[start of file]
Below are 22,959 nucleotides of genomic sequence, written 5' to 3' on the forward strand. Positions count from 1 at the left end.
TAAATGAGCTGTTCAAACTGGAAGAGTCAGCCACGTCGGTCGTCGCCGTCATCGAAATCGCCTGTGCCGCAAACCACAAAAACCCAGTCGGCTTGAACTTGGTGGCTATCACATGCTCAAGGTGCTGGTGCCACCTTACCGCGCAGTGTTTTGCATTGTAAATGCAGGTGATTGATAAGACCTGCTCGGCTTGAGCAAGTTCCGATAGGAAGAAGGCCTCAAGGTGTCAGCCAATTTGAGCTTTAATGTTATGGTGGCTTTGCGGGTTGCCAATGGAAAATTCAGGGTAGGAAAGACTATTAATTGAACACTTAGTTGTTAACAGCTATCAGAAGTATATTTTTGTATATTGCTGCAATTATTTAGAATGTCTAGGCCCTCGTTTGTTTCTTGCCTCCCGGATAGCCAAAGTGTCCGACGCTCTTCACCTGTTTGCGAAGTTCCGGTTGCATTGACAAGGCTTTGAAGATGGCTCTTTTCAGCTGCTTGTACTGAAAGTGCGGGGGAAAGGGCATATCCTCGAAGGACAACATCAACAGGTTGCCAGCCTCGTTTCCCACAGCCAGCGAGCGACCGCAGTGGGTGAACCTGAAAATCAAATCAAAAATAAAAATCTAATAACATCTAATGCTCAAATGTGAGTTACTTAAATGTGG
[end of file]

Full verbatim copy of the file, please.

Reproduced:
Below are 22,959 nucleotides of genomic sequence, written 5' to 3' on the forward strand. Positions count from 1 at the left end.
TAAATGAGCTGTTCAAACTGGAAGAGTCAGCCACGTCGGTCGTCGCCGTCATCGAAATCGCCTGTGCCGCAAACCACAAAAACCCAGTCGGCTTGAACTTGGTGGCTATCACATGCTCAAGGTGCTGGTGCCACCTTACCGCGCAGTGTTTTGCATTGTAAATGCAGGTGATTGATAAGACCTGCTCGGCTTGAGCAAGTTCCGATAGGAAGAAGGCCTCAAGGTGTCAGCCAATTTGAGCTTTAATGTTATGGTGGCTTTGCGGGTTGCCAATGGAAAATTCAGGGTAGGAAAGACTATTAATTGAACACTTAGTTGTTAACAGCTATCAGAAGTATATTTTTGTATATTGCTGCAATTATTTAGAATGTCTAGGCCCTCGTTTGTTTCTTGCCTCCCGGATAGCCAAAGTGTCCGACGCTCTTCACCTGTTTGCGAAGTTCCGGTTGCATTGACAAGGCTTTGAAGATGGCTCTTTTCAGCTGCTTGTACTGAAAGTGCGGGGGAAAGGGCATATCCTCGAAGGACAACATCAACAGGTTGCCAGCCTCGTTTCCCACAGCCAGCGAGCGACCGCAGTGGGTGAACCTGAAAATCAAATCAAAAATAAAAATCTAATAACATCTAATGCTCAAATGTGAGTTACTTAAATGTGG